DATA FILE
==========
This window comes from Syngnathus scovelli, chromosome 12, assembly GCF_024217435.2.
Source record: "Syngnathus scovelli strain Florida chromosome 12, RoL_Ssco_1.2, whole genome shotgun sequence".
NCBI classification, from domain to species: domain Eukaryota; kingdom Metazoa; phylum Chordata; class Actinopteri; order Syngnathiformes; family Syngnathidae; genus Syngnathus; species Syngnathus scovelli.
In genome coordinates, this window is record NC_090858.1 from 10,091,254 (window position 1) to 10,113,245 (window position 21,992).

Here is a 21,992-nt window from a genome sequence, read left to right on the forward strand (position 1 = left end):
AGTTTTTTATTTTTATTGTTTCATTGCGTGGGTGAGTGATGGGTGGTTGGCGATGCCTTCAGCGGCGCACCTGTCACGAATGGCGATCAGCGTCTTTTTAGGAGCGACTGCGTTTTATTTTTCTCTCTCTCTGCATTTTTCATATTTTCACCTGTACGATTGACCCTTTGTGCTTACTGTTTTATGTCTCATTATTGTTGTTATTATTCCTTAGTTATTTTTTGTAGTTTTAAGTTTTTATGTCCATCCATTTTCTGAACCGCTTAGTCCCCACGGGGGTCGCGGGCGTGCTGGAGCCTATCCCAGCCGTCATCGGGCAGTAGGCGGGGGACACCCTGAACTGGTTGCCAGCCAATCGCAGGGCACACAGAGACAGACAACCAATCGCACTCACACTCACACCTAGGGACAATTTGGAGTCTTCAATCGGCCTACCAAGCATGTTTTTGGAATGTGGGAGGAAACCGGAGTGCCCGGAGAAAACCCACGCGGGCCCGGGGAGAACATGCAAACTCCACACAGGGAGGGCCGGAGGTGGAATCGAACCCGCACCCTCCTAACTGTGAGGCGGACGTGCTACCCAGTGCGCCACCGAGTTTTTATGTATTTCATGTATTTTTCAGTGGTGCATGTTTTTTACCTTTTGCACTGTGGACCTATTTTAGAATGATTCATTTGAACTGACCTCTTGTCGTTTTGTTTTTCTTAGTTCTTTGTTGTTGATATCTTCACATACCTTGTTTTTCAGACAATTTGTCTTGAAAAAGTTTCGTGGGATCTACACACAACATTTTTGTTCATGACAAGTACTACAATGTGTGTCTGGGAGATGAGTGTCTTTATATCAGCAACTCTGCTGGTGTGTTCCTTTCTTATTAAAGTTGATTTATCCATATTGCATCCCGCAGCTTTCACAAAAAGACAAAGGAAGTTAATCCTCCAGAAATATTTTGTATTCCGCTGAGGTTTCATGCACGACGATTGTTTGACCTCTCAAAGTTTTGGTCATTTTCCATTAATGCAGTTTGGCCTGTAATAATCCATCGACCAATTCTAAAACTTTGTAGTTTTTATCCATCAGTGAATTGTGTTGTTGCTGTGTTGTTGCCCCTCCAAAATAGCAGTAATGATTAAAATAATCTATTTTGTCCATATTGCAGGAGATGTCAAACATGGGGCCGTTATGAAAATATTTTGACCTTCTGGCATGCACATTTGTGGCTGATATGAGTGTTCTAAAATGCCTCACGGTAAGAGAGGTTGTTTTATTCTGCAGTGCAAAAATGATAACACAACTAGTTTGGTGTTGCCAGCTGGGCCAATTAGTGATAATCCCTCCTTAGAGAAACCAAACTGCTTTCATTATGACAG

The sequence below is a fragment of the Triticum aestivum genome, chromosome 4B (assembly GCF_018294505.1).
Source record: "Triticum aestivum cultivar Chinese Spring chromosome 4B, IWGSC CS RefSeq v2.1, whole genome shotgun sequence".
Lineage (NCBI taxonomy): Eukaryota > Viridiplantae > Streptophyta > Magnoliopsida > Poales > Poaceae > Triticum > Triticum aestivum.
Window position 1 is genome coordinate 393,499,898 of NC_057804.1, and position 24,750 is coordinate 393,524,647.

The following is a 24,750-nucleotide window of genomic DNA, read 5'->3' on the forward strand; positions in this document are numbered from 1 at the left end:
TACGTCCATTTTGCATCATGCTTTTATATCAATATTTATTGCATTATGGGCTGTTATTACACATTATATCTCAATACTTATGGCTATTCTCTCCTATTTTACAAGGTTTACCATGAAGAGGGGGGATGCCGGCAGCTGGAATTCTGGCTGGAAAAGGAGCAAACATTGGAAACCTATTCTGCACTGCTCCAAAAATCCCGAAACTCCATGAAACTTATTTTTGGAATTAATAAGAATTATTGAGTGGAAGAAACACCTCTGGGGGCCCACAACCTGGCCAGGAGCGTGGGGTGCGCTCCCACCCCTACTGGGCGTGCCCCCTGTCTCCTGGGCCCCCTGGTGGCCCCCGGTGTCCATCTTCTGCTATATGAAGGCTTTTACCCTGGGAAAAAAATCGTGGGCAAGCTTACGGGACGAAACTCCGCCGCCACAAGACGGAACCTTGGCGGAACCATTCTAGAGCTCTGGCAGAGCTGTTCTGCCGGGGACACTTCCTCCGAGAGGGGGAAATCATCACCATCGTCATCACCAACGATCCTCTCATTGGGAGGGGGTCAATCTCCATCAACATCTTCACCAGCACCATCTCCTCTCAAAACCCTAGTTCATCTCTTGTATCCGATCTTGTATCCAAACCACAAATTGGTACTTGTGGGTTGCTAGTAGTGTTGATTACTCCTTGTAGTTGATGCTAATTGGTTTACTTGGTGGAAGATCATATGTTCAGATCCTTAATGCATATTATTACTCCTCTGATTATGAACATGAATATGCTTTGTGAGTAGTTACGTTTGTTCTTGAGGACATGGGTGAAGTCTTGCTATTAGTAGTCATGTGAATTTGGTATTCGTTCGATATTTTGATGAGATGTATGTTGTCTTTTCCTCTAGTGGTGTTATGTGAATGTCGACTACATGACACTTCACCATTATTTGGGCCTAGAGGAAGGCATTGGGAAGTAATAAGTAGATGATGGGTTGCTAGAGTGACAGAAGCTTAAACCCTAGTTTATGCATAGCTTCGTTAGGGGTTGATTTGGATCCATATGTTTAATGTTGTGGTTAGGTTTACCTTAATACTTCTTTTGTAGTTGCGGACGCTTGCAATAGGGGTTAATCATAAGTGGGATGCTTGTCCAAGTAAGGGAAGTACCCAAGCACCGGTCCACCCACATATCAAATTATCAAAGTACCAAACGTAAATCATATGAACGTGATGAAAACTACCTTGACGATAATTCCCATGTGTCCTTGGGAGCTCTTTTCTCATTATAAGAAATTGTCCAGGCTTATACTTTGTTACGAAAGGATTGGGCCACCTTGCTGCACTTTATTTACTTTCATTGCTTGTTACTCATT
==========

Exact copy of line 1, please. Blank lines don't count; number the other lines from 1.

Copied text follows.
This window comes from Syngnathus scovelli, chromosome 12, assembly GCF_024217435.2.